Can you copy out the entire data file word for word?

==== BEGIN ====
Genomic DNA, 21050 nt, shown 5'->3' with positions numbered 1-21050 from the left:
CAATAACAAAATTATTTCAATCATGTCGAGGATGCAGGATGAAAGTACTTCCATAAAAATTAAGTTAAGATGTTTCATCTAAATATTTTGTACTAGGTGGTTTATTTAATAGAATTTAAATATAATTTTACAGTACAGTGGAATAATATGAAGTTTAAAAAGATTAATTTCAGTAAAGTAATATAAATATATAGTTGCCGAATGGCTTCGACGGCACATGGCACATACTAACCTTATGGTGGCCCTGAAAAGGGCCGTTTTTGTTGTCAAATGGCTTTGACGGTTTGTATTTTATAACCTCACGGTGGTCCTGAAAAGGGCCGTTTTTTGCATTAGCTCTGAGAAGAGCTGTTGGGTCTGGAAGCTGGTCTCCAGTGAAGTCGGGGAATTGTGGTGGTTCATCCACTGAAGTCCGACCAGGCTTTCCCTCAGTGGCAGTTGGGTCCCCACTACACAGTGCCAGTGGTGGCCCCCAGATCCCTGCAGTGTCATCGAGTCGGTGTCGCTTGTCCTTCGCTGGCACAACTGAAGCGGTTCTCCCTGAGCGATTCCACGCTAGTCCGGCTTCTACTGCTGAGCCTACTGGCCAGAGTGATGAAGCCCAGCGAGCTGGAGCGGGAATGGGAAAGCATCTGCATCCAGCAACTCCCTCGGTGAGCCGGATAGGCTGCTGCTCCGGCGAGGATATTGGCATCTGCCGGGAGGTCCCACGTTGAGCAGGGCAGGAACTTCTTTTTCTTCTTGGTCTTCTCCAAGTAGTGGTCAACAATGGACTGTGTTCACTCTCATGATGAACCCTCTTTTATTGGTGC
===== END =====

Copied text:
Genomic DNA, 21050 nt, shown 5'->3' with positions numbered 1-21050 from the left:
CAATAACAAAATTATTTCAATCATGTCGAGGATGCAGGATGAAAGTACTTCCATAAAAATTAAGTTAAGATGTTTCATCTAAATATTTTGTACTAGGTGGTTTATTTAATAGAATTTAAATATAATTTTACAGTACAGTGGAATAATATGAAGTTTAAAAAGATTAATTTCAGTAAAGTAATATAAATATATAGTTGCCGAATGGCTTCGACGGCACATGGCACATACTAACCTTATGGTGGCCCTGAAAAGGGCCGTTTTTGTTGTCAAATGGCTTTGACGGTTTGTATTTTATAACCTCACGGTGGTCCTGAAAAGGGCCGTTTTTTGCATTAGCTCTGAGAAGAGCTGTTGGGTCTGGAAGCTGGTCTCCAGTGAAGTCGGGGAATTGTGGTGGTTCATCCACTGAAGTCCGACCAGGCTTTCCCTCAGTGGCAGTTGGGTCCCCACTACACAGTGCCAGTGGTGGCCCCCAGATCCCTGCAGTGTCATCGAGTCGGTGTCGCTTGTCCTTCGCTGGCACAACTGAAGCGGTTCTCCCTGAGCGATTCCACGCTAGTCCGGCTTCTACTGCTGAGCCTACTGGCCAGAGTGATGAAGCCCAGCGAGCTGGAGCGGGAATGGGAAAGCATCTGCATCCAGCAACTCCCTCGGTGAGCCGGATAGGCTGCTGCTCCGGCGAGGATATTGGCATCTGCCGGGAGGTCCCACGTTGAGCAGGGCAGGAACTTCTTTTTCTTCTTGGTCTTCTCCAAGTAGTGGTCAACAATGGACTGTGTTCACTCTCATGATGAACCCTCTTTTATTGGTGC